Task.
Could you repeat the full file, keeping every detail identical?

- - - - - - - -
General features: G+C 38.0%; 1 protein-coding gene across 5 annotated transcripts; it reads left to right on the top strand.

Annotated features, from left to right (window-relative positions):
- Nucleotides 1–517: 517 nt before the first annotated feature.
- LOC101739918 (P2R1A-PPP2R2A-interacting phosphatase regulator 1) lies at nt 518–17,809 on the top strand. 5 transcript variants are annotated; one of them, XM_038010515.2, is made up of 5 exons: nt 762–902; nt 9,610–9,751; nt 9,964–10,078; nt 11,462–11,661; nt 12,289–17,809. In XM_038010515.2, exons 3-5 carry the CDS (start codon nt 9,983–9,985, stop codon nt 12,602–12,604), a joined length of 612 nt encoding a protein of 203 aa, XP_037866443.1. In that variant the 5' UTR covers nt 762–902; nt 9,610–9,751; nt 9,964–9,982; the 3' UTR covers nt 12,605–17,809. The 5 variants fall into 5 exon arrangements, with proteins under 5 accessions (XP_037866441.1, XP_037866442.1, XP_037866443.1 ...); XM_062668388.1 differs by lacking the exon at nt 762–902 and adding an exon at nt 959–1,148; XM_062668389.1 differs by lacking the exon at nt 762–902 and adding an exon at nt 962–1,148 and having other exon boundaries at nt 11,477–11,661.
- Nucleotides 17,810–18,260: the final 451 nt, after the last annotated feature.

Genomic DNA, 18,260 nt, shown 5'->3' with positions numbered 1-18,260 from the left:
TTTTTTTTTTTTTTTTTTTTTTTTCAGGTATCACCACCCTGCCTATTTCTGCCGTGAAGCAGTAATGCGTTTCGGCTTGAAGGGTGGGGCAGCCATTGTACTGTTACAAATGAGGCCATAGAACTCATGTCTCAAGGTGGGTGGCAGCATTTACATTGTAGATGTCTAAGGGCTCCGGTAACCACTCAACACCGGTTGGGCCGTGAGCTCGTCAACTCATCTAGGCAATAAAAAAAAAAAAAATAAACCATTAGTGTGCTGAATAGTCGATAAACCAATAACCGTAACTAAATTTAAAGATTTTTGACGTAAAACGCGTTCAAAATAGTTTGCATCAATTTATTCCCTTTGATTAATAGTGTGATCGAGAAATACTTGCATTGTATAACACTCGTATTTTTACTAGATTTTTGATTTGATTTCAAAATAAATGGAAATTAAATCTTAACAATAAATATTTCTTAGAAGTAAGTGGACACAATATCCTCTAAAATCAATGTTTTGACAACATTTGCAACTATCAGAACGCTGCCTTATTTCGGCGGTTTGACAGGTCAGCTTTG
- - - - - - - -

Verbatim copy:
General features: G+C 38.0%; 1 protein-coding gene across 5 annotated transcripts; it reads left to right on the top strand.

Annotated features, from left to right (window-relative positions):
- Nucleotides 1–517: 517 nt before the first annotated feature.
- LOC101739918 (P2R1A-PPP2R2A-interacting phosphatase regulator 1) lies at nt 518–17,809 on the top strand. 5 transcript variants are annotated; one of them, XM_038010515.2, is made up of 5 exons: nt 762–902; nt 9,610–9,751; nt 9,964–10,078; nt 11,462–11,661; nt 12,289–17,809. In XM_038010515.2, exons 3-5 carry the CDS (start codon nt 9,983–9,985, stop codon nt 12,602–12,604), a joined length of 612 nt encoding a protein of 203 aa, XP_037866443.1. In that variant the 5' UTR covers nt 762–902; nt 9,610–9,751; nt 9,964–9,982; the 3' UTR covers nt 12,605–17,809. The 5 variants fall into 5 exon arrangements, with proteins under 5 accessions (XP_037866441.1, XP_037866442.1, XP_037866443.1 ...); XM_062668388.1 differs by lacking the exon at nt 762–902 and adding an exon at nt 959–1,148; XM_062668389.1 differs by lacking the exon at nt 762–902 and adding an exon at nt 962–1,148 and having other exon boundaries at nt 11,477–11,661.
- Nucleotides 17,810–18,260: the final 451 nt, after the last annotated feature.

Genomic DNA, 18,260 nt, shown 5'->3' with positions numbered 1-18,260 from the left:
TTTTTTTTTTTTTTTTTTTTTTTTCAGGTATCACCACCCTGCCTATTTCTGCCGTGAAGCAGTAATGCGTTTCGGCTTGAAGGGTGGGGCAGCCATTGTACTGTTACAAATGAGGCCATAGAACTCATGTCTCAAGGTGGGTGGCAGCATTTACATTGTAGATGTCTAAGGGCTCCGGTAACCACTCAACACCGGTTGGGCCGTGAGCTCGTCAACTCATCTAGGCAATAAAAAAAAAAAAAATAAACCATTAGTGTGCTGAATAGTCGATAAACCAATAACCGTAACTAAATTTAAAGATTTTTGACGTAAAACGCGTTCAAAATAGTTTGCATCAATTTATTCCCTTTGATTAATAGTGTGATCGAGAAATACTTGCATTGTATAACACTCGTATTTTTACTAGATTTTTGATTTGATTTCAAAATAAATGGAAATTAAATCTTAACAATAAATATTTCTTAGAAGTAAGTGGACACAATATCCTCTAAAATCAATGTTTTGACAACATTTGCAACTATCAGAACGCTGCCTTATTTCGGCGGTTTGACAGGTCAGCTTTG